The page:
BS, Physics California State University LA 1972
MS, Physics California State University LA 1974
PhD, Astro-Geophysics University of Colorado 1980
Professor, Florida Institute of Technology (2006 – Present):
Teaching and research activities include instrumentation, planetary science, and human space exploration. Developing an interdisciplinary program focused on human space exploration.
Executive Director, Florida Space Research Institute (2001 – 2006):
Providing leadership for the Florida Space Research Institute, a State of Florida chartered industry-driven center of excellence for space-related research and education programs.
Director, Florida Space Grant Consortium (2000 – 2004):
Providing new focus to the Space Grant programs to make them more supportive of the state's space industry.
Associate Professor, University of Central Florida (1998 – 2004):
Developed new course entitled “Space Science & Technology”, a comprehensive introduction to the Space Program for undergraduates. Taught at Kennedy Space Center.
Director, Science & Technology, Final Analysis Inc (1996 – 1998):
Developed a Secondary Payloads Program to fly scientific instruments on the communications satellites in Final Analysis’ low-earth-orbit constellation.
NASA Astronaut, Payload Specialist (1984 – 1996):
Major role in the design, construction, integration, and testing of the Hopkins Ultraviolet Telescope and NASA’s Astro Observatory. Flew on two Space Shuttle missions dedicated to astronomy, spending a total of 26 days in space.
Research Scientist, Johns Hopkins University (1980 – 1996):
Developed space-borne instrumentation: telescopes, spectrometers, detectors, and imaging systems. Conducted ultraviolet spectroscopic observations, making several important discoveries in planetary astronomy. Created and directed a program of adaptive optics instrumentation for ground-based astronomy. Made several important discoveries in the fields of star- and planet-formation, including the discovery of Gliese 229 B, the first unambiguous detection of a brown dwarf. Published over 60 technical papers on planetary astronomy, adaptive optics, atmospheric physics, nuclear physics, and spacecraft operations.
Dr. Durrance has an interdisciplinary research and education program in long-term human space exploration. The hazards associated with long-term exposure to the space environment, such as radiation damage and the loss of bone mass, are not sufficiently understood to determine whether they pose acceptable risks or not. Research focused on these hazards is critical to sustained human presence outside the protective environment of the EarthÂ’s atmosphere and magnetosphere. This program uses the Space Life Sciences Laboratory (SLS Lab) at Kennedy Space Center (KSC); as well as labs at Florida Tech.
Lunar dust physics: Enabling technologies must be developed, including systems to mitigate the damaging effects of dust contamination; technologies that use the local planetary resources to produce consumables such as oxygen, water and rocket propellant; food production systems; innovative range technologies and many more. We are currently studying the induction charging characteristics of lunar dust.
Bone Loss: The objectives of the bone project are (1) to provide a dynamic model of the structure and function of bone in response to loading with sufficient precision to predict the effect of any arbitrary loading history and (2) to develop and refine new countermeasures against bone loss.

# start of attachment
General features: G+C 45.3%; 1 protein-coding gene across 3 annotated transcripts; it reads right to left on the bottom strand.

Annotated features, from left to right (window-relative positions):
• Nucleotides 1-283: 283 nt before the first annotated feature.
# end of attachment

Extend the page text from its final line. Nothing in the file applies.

Radiation damage: Solar and galactic radiation is a major hazard to space crews during long-duration flights and planetary bases beyond the EarthÂ’s magnetic field. Intense solar flares can induce acute radiation sickness, galactic cosmic rays can kill brain cells that the body cannot replace, and all forms of radiation can induce cancer. The only known safety measure is shielding to prevent the high-speed particles from reaching the crew.
Dr. Durrance is has an interdisciplinary research and education program in astrobiology addressing three fundamental questions: How does life begin and evolve? Does life exist elsewhere in the Universe? What is the future of life on Earth and beyond? Research addressing these questions is highly interdisciplinary involving fields such as physics, biology, chemistry, geology, and planetary science.
Extrasolar Planets: Most of the newly discovered planets have been found using indirect techniques, where the planetÂ’s effect on light emitted from the parent star is detected, not the light emitted by the planet itself. The most likely technique for detecting life on these planets is a detailed analysis of their spectra; therefore, we are developing a system that may be able to detect IR emissions from exoplanets using large, ground-based telescopes along with Very Long Baseline Interferometry (VLBI) techniques developed for radio astronomy.
Amyloid Fiber Formation: We are pursuing research that may shed light on a fundamental question regarding the origin of life: how did the transition from non-living to living matter occur? We are investigating the spontaneous formation of long linear fibers from a weak solution of proteins using dielectric spectroscopy. This phenomenon may be important in neurodegenerative diseases and it may help to understand the emergence of ordered biological structures that are far from thermodynamic equilibrium.
Dr. Durrance Director of the Sub-Orbital Research and Training Center that utilizes flights of high performance F-104 jets from the Shuttle Landing Facility (SLF) at KSC. In addition to the testing of prototype spaceflight hardware for NASA and commercial companies, we are developing an imaging system designed specifically for imaging EarthÂ’s coastal regions. The coastal zone is not only the most significant ocean area in terms of productivity, economics, recreation, and natural resources but it is also the most difficult to image.